Election Day in Ireland (local, European and Referendum) is just over a week away and as the polling cards are delivered the hope is that most people will find a way to use them instead of chucking them away.
Article by Sean Murray in Journal.ie on Sunday, May 12, 2019
‘Ireland is set to choose 949 councillors – but what powers do they have in the current ‘weak’ system?‘
The flat rate for councillors is €17,000 per annum – as it’s technically seen as a “part-time job”…
The lowest paid chief executive, on the other hand, is paid €128,000 a year. In Dublin City Council, the chief executive is paid €182,000 a year.
In my own local council ward, the turnout for the last local election was just 43.27%.
In an ideal world, I’d like that to be in the nineties. In a more realistic world, I’d be happy enough with low seventies. But less than half just isn’t good enough.
Most blame the politicians themselves and with good reason, but that said, it doesn’t take a lot to get yourself informed, even at this late stage.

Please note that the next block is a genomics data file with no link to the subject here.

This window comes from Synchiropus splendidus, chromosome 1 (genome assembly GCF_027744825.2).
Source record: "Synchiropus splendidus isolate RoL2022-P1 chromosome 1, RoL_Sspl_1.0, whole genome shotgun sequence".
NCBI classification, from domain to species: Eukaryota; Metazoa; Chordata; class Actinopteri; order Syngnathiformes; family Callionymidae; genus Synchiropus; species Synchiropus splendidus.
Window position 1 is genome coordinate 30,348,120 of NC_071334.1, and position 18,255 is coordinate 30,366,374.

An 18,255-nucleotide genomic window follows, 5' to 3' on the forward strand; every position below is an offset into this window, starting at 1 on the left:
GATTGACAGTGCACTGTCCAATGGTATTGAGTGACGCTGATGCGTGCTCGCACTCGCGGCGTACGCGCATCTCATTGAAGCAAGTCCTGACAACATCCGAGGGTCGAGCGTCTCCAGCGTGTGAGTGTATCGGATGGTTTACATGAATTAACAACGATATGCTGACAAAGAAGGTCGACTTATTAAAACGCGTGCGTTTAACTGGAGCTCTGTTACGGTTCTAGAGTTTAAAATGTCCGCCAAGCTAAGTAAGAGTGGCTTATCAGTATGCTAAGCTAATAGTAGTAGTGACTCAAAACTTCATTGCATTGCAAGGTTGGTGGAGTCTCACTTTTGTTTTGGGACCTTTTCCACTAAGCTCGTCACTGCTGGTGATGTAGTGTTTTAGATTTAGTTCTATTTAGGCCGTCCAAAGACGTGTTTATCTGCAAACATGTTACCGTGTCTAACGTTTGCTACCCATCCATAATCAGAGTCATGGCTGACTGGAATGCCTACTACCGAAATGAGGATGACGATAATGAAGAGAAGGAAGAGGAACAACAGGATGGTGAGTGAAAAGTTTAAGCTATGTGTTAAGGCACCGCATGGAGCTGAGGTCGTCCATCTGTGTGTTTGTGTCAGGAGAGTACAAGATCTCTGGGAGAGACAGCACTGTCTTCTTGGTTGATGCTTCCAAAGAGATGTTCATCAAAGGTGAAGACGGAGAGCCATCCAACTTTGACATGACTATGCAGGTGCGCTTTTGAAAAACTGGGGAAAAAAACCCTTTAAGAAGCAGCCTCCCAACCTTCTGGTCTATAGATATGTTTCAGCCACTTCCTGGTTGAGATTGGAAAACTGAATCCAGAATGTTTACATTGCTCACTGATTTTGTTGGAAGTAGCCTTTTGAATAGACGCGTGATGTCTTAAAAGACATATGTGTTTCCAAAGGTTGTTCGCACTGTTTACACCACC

I have received leaflets for all candidates running for both council and Europe, plus the referendum commission sent one explaining the divorce amendment being proposed.
On the council itself, one thing many could find off-putting is that it’s not exactly common knowledge what exactly the city and county councils actually do.
I have been planning to research an explainer article for this blog for weeks but sadly other online commitments had me kicking the can down the road, something for which politicians themselves are often accused. Thankfully The Journal has gone and done it for me.
What I find most interesting is the way the role ‘City Manager’ was rebranded as ‘Chief Executive’ to make it more appealing. Such is the corporate nature of modern day Ireland.
Also it bothers me that the area known as Drimnagh, where I live, is split between two different council wards ‘Ballyfermot/Drimnagh’ and ‘Crumlin Kimmage’.
In an electoral system that has multiple councillors for each ward, I don’t understand why B/D gets 5 and C/K 6 when the areas could easily be broken down into the villages themselves with just 3 or 4 councillors for each area.
But those are just my personal ‘top-line’ concerns – once the overall turnout at least improves next week I’ll be reasonably happy.